A new international study reveals that the consumption of fermented foods can offer modest health improvements across a range of outcomes. The research, which utilized data from the National Health and Nutrition Examination Survey (NHANES) 2001-2018, found that the consumption of fermented foods is associated with lower blood pressure, body mass indexes (BMI), waist circumference, and blood plasma glucose levels. In this article, we will delve into the implications of this research from the perspective of a nutritional biochemist and nutritionist.
The Role of Microbes in Health Dr. Colin Hill, a researcher at APC Microbiome Ireland at University College Cork and lead author of the study, points out that nutritional advice usually focuses on eating fresh, fermented, and unprocessed foods such as the Mediterranean diet. He also notes that the benefits of such food types have always been associated with their nutritional content and more recently, their impact on the gut microbiome. However, this new research suggests that the diversity of microbes in fermented foods could also play an important role in shaping nutritional advice in the future.
Dr. Joanne L. Slavin, co-author of the study and a professor at the Department of Food Science and Nutrition at the University of Minnesota, US, agrees. She notes that the study reveals several health associations with the intake of live microbes, which can serve as a basis for the planning of additional studies. She explains that live microbe intake is associated with other “healthy” aspects of food such as dietary fiber, plant foods, and fermented dairy. Therefore, the authors believe that intake of live microbes has health benefits.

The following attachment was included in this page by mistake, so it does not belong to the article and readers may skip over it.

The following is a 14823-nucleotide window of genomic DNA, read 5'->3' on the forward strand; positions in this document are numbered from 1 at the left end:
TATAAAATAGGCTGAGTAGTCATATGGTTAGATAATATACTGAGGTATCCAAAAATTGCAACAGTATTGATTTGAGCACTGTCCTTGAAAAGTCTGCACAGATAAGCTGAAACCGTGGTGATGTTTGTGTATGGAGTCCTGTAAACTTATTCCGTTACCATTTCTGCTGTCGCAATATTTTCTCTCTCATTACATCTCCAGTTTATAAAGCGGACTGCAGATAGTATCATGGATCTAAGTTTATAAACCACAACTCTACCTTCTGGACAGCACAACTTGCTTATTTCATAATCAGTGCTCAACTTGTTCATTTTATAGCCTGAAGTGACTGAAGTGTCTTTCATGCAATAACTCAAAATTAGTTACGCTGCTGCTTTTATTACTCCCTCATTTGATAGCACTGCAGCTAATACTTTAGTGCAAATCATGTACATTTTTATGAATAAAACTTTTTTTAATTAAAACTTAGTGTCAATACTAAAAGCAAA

Fermented Fortification: Microbes and Health
The study classified over 9,000 foods and sorted them into three categories based on live microbe content. The results showed that people who ate foods with a higher abundance of microbes had better overall health across several different measures. Those who consumed more fermented foods had lower BMIs and lower blood pressures. Additionally, they had lower inflammation and lower triglyceride levels, along with higher lipoprotein density (HDL) cholesterol levels – commonly known as “good” cholesterol.
It is important to note that not all fermented foods have the same microbial content, and many of these foods contain other nutrients that could also confer health benefits. Fermented dairy products, for example, are one of the top categories of “live microbes” in the US diet. Dairy products are also rich sources of protein, calcium, and vitamin D. Therefore, Slavin notes that the study did not include all fermented foods and live microbe sources. However, the study’s results suggest that increasing the consumption of fermented foods or adding probiotic supplements to one’s diet could increase the intake of live dietary microbes.
The Importance of Food Safety
The authors of the study warn that there is a difference between fermented foods and “dirty” foods, or foods that are not properly prepared for consumption. Hill emphasizes that it is important that this research is not seen as advising people to eat “dirty” food, as food poisoning can be a serious problem. He encourages people to properly cook meats and seafood, drink pasteurized milk, and only consume properly fermented foods.
Slavin notes that the expectation is that this study will “move the field forward” past merely studying microbes’ effects on the microbiome to showing all of the health benefits of live microbe consumption. She concludes that follow-up studies should include a diverse team of food scientists, nutritionists, microbiologists, and public health experts in big data and experimental design. As consumers get excited about fermented foods and health benefits, knowledge of safe food handling procedures must also be stressed.